Todd v. City of LaFayette, Alabama et al
OPINION AND ORDER directing that defendant Larry Clark's 65 motion to dismiss is denied, as further set out. Signed by Honorable Judge Myron H. Thompson on 9/23/13. (scn, )
IN THE DISTRICT COURT OF THE UNITED STATES FOR THE
MIDDLE DISTRICT OF ALABAMA, EASTERN DIVISION
CITY OF LAFAYETTE, et al., )
CIVIL ACTION NO.
OPINION AND ORDER
Relying on 42 U.S.C. § 1983, plaintiff Merrill Todd
brings this lawsuit naming as defendants the City of
LaFayette and police officers Jerome Bailey, Larry Clark,
The first count in his lawsuit contends that
constitutional rights by using excessive force against
him; the second count asserts that the City of LaFayette
violated his constitutional rights by negligently hiring,
officers; and the final count is a state-law battery
claim against the four police officers.
the federal claims is proper under 28 U.S.C. §§ 1331
supplemental jurisdiction pursuant to 28 U.S.C. § 1367.
This case is currently before the court on Clark’s
motion to dismiss Todd’s claims on the ground that Clark
discussed, the motion will be denied and the time for
Todd named defendant Larry Clark in his original
complaint filed July 6, 2012.
He attempted service on
Clark at his last known place of employment, the Chambers
Chambers County Jail accepted service on Clark’s behalf,
notified Todd that Clark did not work at the jail anymore
Clark’s motion also seeks summary judgment on all
claims; this will be addressed in a later opinion.
and that the jail was not, therefore, authorized to
accept service for him.
At a conference call with the
court on August 13, 2012, Todd acknowledged that service
had not been made on Clark and expressed his intent to
work diligently to serve him with the complaint.
Clark was served on December 14, 2012; 161 days after
Todd filed the complaint against him.
was made on Clark in Wedowee, Alabama at the Randolph
Clark has now entered an appearance in this
case and is represented by the same counsel who represent
co-defendants Jerome Bailey, Steve Smith, and the city of
Standard for Extension of Time
A plaintiff must serve process on a defendant “within
120 days after the complaint is filed.”
Fed. R. Civ. P.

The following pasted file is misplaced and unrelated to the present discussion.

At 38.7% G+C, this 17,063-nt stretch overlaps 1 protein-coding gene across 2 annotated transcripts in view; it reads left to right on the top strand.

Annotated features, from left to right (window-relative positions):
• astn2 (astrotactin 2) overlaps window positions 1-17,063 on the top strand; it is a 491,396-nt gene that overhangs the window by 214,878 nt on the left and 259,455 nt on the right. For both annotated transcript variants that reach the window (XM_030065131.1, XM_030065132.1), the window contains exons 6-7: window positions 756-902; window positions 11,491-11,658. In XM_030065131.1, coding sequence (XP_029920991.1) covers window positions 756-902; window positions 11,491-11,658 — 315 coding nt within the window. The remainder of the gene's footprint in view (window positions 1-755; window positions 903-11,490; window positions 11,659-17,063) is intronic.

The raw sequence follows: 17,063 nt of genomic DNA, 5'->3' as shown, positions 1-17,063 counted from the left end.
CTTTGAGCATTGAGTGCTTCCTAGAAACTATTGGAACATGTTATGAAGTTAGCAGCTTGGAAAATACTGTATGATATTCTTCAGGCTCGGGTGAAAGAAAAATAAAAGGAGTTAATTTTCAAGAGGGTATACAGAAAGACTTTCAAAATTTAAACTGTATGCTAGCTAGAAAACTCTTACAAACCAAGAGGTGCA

If the plaintiff fails to do so, “the court--on
motion or on its own after notice to the defendant--must
“But if the plaintiff shows good
cause for the failure, the court must extend the time for
“[e]ven in the absence of good cause, a district court
has the discretion to extend the time for service of
Lepone-Dempsey v. Carroll County Comm'rs, 476
F.3d 1277, 1281 (11th Cir. 2007).
Indeed, “when a
district court finds that a plaintiff fails to show good
whether any other circumstances warrant an extension of
time based on the facts of the case.”
Id. at 1282.
“Only after considering whether any such factors exist
may the district court exercise its discretion and either
dismiss the case without prejudice or direct that service
be effected within a specified time.”
Thus, “Rule 4(m) has mandatory and discretionary
Boyd v. Koch Foods of Alabama, LLC,
WL 6141064, *2 (M.D. Ala. 2011) (Thompson, J.).
cause is present, the district court must extend time for
If good cause does not exist, the court may, in
without prejudice or extend time for service.”
v. Brown, 91 F.3d 20, 21 (5th Cir. 1996) (emphasis in
Though the Federal Rules of Civil Procedure do not
negligence” does not amount to good cause.
Dempsey, 476 F.3d at 1281 (quoting Prisco v. Frank, 929
F.2d 603, 604 (11th Cir. 1991) (per curiam), superseded
in part by rule as stated in Horenkamp v. Van Winkle and
Co., Inc., 402 F.3d 1129, 1332 n.2 (11th Cir. 2005)).
factor[,] such as reliance on faulty advice,’” is to
Id. (alteration in original) (quoting Prisco, 929
F.2d at 604.).
Therefore, a plaintiff demonstrating good
cause for his or her delay must show he or she “(1) has
proceeded in good faith; (2) has a reasonable basis for
noncompliance and (3) the basis for the delay was more
than simple inadvertence or mistake.”
Durgin v. Mon, 659
F. Supp. 2d 1240, 1258 (S.D. Fla. 2009) (Marra, J.).
Absent good cause, relevant circumstances that will
inform the court’s exercise of its discretion include
whether the applicable statute of limitations would bar
proceeding pro se.
Lepone-Dempsey, 476 F.3d at 1282;
Boyd, 2011 WL 6141064 at *2; Fed. R. Civ. P. 4(m),
Advisory Committee Note, 1993 Amendments.
Todd asks the court to extend the time for service